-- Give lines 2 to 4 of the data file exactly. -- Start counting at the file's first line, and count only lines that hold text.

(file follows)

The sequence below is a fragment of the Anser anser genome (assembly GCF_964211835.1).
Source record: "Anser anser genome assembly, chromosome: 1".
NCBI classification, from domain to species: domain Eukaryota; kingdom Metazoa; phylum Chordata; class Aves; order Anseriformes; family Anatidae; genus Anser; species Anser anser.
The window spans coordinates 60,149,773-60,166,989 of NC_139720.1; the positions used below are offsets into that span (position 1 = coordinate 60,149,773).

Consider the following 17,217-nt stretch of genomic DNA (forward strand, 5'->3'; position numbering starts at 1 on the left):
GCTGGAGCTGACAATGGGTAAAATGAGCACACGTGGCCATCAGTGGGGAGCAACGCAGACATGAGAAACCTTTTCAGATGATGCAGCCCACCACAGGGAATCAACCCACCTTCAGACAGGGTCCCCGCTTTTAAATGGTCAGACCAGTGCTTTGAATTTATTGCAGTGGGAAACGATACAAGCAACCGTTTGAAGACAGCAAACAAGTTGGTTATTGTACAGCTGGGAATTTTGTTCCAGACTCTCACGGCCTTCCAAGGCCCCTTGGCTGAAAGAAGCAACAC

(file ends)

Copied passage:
Source record: "Anser anser genome assembly, chromosome: 1".
NCBI classification, from domain to species: domain Eukaryota; kingdom Metazoa; phylum Chordata; class Aves; order Anseriformes; family Anatidae; genus Anser; species Anser anser.
The window spans coordinates 60,149,773-60,166,989 of NC_139720.1; the positions used below are offsets into that span (position 1 = coordinate 60,149,773).